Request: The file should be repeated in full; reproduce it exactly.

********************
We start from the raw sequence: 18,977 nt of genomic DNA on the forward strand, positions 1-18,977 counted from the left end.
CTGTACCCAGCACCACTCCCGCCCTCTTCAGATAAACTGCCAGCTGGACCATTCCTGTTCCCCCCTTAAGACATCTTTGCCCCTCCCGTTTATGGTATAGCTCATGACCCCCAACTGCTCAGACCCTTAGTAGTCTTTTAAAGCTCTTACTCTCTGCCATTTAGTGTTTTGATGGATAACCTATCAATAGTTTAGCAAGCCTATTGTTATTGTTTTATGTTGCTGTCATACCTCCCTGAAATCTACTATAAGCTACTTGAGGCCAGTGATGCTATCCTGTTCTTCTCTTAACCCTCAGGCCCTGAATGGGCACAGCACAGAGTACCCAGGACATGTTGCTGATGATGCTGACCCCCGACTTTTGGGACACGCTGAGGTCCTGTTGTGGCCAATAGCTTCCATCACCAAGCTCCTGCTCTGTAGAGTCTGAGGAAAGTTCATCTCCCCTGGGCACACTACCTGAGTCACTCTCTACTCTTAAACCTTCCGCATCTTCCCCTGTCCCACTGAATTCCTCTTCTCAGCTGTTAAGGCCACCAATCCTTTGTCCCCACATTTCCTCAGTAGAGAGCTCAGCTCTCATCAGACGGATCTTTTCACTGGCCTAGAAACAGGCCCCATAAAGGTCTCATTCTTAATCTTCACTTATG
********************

We start from the raw sequence: 18,977 nt of genomic DNA on the forward strand, positions 1-18,977 counted from the left end.
CTGTACCCAGCACCACTCCCGCCCTCTTCAGATAAACTGCCAGCTGGACCATTCCTGTTCCCCCCTTAAGACATCTTTGCCCCTCCCGTTTATGGTATAGCTCATGACCCCCAACTGCTCAGACCCTTAGTAGTCTTTTAAAGCTCTTACTCTCTGCCATTTAGTGTTTTGATGGATAACCTATCAATAGTTTAGCAAGCCTATTGTTATTGTTTTATGTTGCTGTCATACCTCCCTGAAATCTACTATAAGCTACTTGAGGCCAGTGATGCTATCCTGTTCTTCTCTTAACCCTCAGGCCCTGAATGGGCACAGCACAGAGTACCCAGGACATGTTGCTGATGATGCTGACCCCCGACTTTTGGGACACGCTGAGGTCCTGTTGTGGCCAATAGCTTCCATCACCAAGCTCCTGCTCTGTAGAGTCTGAGGAAAGTTCATCTCCCCTGGGCACACTACCTGAGTCACTCTCTACTCTTAAACCTTCCGCATCTTCCCCTGTCCCACTGAATTCCTCTTCTCAGCTGTTAAGGCCACCAATCCTTTGTCCCCACATTTCCTCAGTAGAGAGCTCAGCTCTCATCAGACGGATCTTTTCACTGGCCTAGAAACAGGCCCCATAAAGGTCTCATTCTTAATCTTCACTTATG